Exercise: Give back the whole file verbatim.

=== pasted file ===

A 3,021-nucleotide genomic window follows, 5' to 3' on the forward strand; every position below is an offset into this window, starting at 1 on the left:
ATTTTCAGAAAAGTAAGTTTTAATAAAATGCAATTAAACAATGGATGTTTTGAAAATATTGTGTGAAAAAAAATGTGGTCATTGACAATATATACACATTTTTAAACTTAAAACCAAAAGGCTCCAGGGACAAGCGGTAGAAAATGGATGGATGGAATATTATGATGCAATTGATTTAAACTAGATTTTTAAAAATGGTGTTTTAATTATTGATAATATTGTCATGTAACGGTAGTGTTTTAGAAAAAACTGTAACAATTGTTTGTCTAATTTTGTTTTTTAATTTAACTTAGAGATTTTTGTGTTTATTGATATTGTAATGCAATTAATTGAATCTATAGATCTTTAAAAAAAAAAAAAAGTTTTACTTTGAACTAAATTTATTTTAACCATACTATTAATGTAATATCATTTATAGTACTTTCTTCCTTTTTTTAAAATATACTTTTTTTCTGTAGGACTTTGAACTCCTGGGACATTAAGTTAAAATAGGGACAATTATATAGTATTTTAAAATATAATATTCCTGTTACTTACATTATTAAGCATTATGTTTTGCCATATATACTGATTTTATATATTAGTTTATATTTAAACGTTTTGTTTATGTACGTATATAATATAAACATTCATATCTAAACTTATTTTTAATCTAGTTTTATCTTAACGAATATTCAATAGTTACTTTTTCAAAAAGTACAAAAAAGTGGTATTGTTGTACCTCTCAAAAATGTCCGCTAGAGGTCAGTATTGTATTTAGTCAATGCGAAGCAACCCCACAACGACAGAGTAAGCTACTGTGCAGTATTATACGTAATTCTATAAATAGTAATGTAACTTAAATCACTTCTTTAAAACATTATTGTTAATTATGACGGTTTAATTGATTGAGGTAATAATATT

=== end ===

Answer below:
A 3,021-nucleotide genomic window follows, 5' to 3' on the forward strand; every position below is an offset into this window, starting at 1 on the left:
ATTTTCAGAAAAGTAAGTTTTAATAAAATGCAATTAAACAATGGATGTTTTGAAAATATTGTGTGAAAAAAAATGTGGTCATTGACAATATATACACATTTTTAAACTTAAAACCAAAAGGCTCCAGGGACAAGCGGTAGAAAATGGATGGATGGAATATTATGATGCAATTGATTTAAACTAGATTTTTAAAAATGGTGTTTTAATTATTGATAATATTGTCATGTAACGGTAGTGTTTTAGAAAAAACTGTAACAATTGTTTGTCTAATTTTGTTTTTTAATTTAACTTAGAGATTTTTGTGTTTATTGATATTGTAATGCAATTAATTGAATCTATAGATCTTTAAAAAAAAAAAAAAGTTTTACTTTGAACTAAATTTATTTTAACCATACTATTAATGTAATATCATTTATAGTACTTTCTTCCTTTTTTTAAAATATACTTTTTTTCTGTAGGACTTTGAACTCCTGGGACATTAAGTTAAAATAGGGACAATTATATAGTATTTTAAAATATAATATTCCTGTTACTTACATTATTAAGCATTATGTTTTGCCATATATACTGATTTTATATATTAGTTTATATTTAAACGTTTTGTTTATGTACGTATATAATATAAACATTCATATCTAAACTTATTTTTAATCTAGTTTTATCTTAACGAATATTCAATAGTTACTTTTTCAAAAAGTACAAAAAAGTGGTATTGTTGTACCTCTCAAAAATGTCCGCTAGAGGTCAGTATTGTATTTAGTCAATGCGAAGCAACCCCACAACGACAGAGTAAGCTACTGTGCAGTATTATACGTAATTCTATAAATAGTAATGTAACTTAAATCACTTCTTTAAAACATTATTGTTAATTATGACGGTTTAATTGATTGAGGTAATAATATT